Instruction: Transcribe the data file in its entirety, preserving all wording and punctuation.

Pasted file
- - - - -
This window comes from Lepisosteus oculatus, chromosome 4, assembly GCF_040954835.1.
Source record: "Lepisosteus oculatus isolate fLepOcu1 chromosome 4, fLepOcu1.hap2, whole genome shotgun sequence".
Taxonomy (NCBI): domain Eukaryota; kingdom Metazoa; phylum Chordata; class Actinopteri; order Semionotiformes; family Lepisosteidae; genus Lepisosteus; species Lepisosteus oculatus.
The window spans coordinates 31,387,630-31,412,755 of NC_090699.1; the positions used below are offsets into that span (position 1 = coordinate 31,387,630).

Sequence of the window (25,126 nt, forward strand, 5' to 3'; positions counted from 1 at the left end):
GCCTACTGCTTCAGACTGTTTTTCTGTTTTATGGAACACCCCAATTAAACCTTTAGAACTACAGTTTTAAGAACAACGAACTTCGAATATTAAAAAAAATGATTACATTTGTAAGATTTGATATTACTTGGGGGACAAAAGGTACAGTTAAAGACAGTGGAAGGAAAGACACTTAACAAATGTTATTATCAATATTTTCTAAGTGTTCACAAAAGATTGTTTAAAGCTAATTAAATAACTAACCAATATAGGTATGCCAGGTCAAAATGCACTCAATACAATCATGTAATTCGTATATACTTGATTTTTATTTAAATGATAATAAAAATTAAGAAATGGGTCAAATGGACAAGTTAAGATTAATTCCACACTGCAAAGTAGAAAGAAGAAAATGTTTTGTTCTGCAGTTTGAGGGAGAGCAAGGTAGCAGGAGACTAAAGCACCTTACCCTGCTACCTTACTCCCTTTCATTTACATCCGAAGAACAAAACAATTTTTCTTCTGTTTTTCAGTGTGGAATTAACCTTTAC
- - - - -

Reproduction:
This window comes from Lepisosteus oculatus, chromosome 4, assembly GCF_040954835.1.
Source record: "Lepisosteus oculatus isolate fLepOcu1 chromosome 4, fLepOcu1.hap2, whole genome shotgun sequence".
Taxonomy (NCBI): domain Eukaryota; kingdom Metazoa; phylum Chordata; class Actinopteri; order Semionotiformes; family Lepisosteidae; genus Lepisosteus; species Lepisosteus oculatus.
The window spans coordinates 31,387,630-31,412,755 of NC_090699.1; the positions used below are offsets into that span (position 1 = coordinate 31,387,630).

Sequence of the window (25,126 nt, forward strand, 5' to 3'; positions counted from 1 at the left end):
GCCTACTGCTTCAGACTGTTTTTCTGTTTTATGGAACACCCCAATTAAACCTTTAGAACTACAGTTTTAAGAACAACGAACTTCGAATATTAAAAAAAATGATTACATTTGTAAGATTTGATATTACTTGGGGGACAAAAGGTACAGTTAAAGACAGTGGAAGGAAAGACACTTAACAAATGTTATTATCAATATTTTCTAAGTGTTCACAAAAGATTGTTTAAAGCTAATTAAATAACTAACCAATATAGGTATGCCAGGTCAAAATGCACTCAATACAATCATGTAATTCGTATATACTTGATTTTTATTTAAATGATAATAAAAATTAAGAAATGGGTCAAATGGACAAGTTAAGATTAATTCCACACTGCAAAGTAGAAAGAAGAAAATGTTTTGTTCTGCAGTTTGAGGGAGAGCAAGGTAGCAGGAGACTAAAGCACCTTACCCTGCTACCTTACTCCCTTTCATTTACATCCGAAGAACAAAACAATTTTTCTTCTGTTTTTCAGTGTGGAATTAACCTTTAC